Category Archives: F1

Forgotten success

Several motorsport titles were decided on Sunday

Reflecting on 2011 - titles were sadly overshadowed on Sunday. (Paz Chauhan)

The motorsport world was busy handing out trophies last Sunday before a lovely day of racing was cruelly ruined by the terrible events in Las Vegas. While I can’t quite bring myself to deliver a full review of each it is worth noting the titles won and lost over a packed yet bleak weekend for the sport.

Formula One saw another Sebastian Vettel victory at the somewhat sterile environment of Yeongam in South Korea. More importantly but no less inevitably Red Bull wrapped up the Constructors Championship with Mark Webber finishing third after a thrilling duel with Lewis Hamilton who came home second after starting on pole for the first time this year, a great effort from the 2008 champion.

Unfortunately Moto GP was a little disappointing for all but the Aussies as Casey Stoner romped to a home win at Phillip Island and clinched the final 800cc title in the process. Good on Casey and Honda who have been the class of the field in 2011, but the edge was taken off the race by the non-starts for Yamaha’s Ben Spies and Jorge Lorenzo, the latter’s hopes of defending his title were left in tatters after a very nasty finger injury on race morning.

Back home at Silverstone the BTCC boys had a refreshingly respectful end to the season despite heading into the final triple-header of the year with five still in title contention. Matt Neal’s win in race one set up an all-Honda duel between himself and Gordon Shedden as Plato and Jackson suffered punctures while Nash just didn’t quite have the ultimate pace although that didn’t stop him taking the indie trophy in his dated Vauxhall Vectra. Shedden seized the initiative with a win in the second race but it was Matt Neal who kept it cool to take his third title in the final race of the day as Tom Chilton won the reverse grid race.

Honda have fought against a competitive field, a certain moaning rival and even against themselves to take the crown with a rich variety of different machinery chasing them. I just wish the final rounds were held at Brands, Silverstone is too smooth and fast to lend itself to truly thrilling touring car racing in the modern era.

Then there is the crown that is destined to be forgotten; Dario Franchitti’s Indycar title. It is a trophy he will barely be able to look at, champagne will be toasted to the memory of a fallen comrade rather than sprayed in celebration. He is the Indy driver du jour, but this isn’t the moment to dwell on that. It was already a rough year for Indycar even before the horror of Sunday, let’s hope for a brighter 2012 for the fastest and friendliest racing series of them all.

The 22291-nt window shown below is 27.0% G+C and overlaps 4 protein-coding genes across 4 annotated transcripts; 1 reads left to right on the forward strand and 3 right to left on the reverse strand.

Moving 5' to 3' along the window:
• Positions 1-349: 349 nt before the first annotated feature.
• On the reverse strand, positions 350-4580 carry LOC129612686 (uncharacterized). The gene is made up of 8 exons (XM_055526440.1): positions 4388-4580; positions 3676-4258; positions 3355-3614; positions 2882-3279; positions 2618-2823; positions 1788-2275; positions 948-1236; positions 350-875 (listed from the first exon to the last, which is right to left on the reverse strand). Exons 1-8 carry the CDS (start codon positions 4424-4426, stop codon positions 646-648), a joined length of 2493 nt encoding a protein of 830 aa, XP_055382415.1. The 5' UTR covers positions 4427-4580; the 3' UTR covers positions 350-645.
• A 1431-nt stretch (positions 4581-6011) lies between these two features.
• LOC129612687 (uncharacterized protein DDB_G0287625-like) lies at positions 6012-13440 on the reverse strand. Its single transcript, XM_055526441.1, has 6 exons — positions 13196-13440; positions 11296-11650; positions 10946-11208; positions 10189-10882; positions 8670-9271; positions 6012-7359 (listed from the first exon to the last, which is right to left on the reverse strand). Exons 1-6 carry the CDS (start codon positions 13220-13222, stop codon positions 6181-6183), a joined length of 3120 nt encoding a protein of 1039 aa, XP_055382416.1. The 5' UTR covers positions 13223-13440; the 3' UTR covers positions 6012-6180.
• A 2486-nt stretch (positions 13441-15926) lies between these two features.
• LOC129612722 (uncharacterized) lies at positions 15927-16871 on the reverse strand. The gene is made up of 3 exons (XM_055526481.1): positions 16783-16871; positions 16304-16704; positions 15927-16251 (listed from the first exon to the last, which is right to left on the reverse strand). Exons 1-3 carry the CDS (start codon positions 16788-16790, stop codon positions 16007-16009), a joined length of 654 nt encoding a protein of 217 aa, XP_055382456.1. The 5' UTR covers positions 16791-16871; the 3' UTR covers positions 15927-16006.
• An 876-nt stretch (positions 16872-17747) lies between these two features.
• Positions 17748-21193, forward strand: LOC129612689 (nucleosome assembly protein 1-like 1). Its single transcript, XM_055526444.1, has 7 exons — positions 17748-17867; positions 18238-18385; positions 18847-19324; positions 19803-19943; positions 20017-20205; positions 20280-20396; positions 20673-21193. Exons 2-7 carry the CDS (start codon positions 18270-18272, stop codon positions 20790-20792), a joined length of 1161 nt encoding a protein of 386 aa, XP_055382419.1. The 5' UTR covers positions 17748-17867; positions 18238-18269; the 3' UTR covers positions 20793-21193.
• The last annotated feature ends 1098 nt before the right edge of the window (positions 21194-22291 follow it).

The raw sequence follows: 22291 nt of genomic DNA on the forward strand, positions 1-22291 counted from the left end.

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Making history – Vettel style

Sebastian Vettel 2011 champion

Double digits - Vettel joins the greats and rewrites the records. (Infiniti)

There can be no more fitting place for a Grand Prix coronation than Suzuka. Yesterday Sebastian Vettel became the 11th driver to be crowned World Champion at the supremely challenging Japanese venue by taking much more than the single point he needed to do the job. His third place sealed the title and made the Red Bull star the youngest ever back-to-back champion in Formula One, booking himself a seat amongst the greats. Throw out your history books, Sebastian Vettel is rewriting them.

There can be little doubt that the Red Bull racer has driven a near-flawless season, I can barely recall any significant errors with the one exception of losing the Canadian Grand Prix to Jenson Button on the final lap. Not bad for the ‘crash kid’ as Martin Whitmarsh of Mclaren dubbed him little more than a year ago. So he has added consistency to formidable speed, a sobering prospect for anybody with designs on a Formula One title over the coming decade. Not only is he eradicating errors Vettel has also pulled off a few daring overtakes, something he was less adept at in 2010. It is fair to say that the guy has taken the step from good to great as he strides to become the benchmark athlete of F1 for years to come.

Of course the title was as good as settled before the weekend begun with Jenson Button needing to win the final five races with Vettel out of the top ten, an impossible task despite the Briton being on the form of his life. Button did everything right, winning a tense race in front of the adoring Japanese fans with Ferrari’s Alonso a surprise second and Vettel taking plenty of points to seal the deal with a third place. This prompted Seb to do that most un-Formula One trick of celebrating with a couple of donuts on his slow-down lap while an overjoyed Button stood atop his car and waved to the Suzuka faithful who mean so much to him.

Both Jenson and Sebastian are as amiable and jolly as top-line drivers get but the start of the race saw a glimpse of title-tension as the Red Bull swept across from pole to ruthlessly cut off the fast starting Button on the run to turn one. This isn’t unprecedented in modern Formula One, although the fact that the two cars overlapped as Vettel ushered Button onto the grass did at least warrant an investigation from the stewards who concluded that it was a fair move. This view wasn’t shared by the English driver who had a quiet word with the world champion before they climbed to the podium.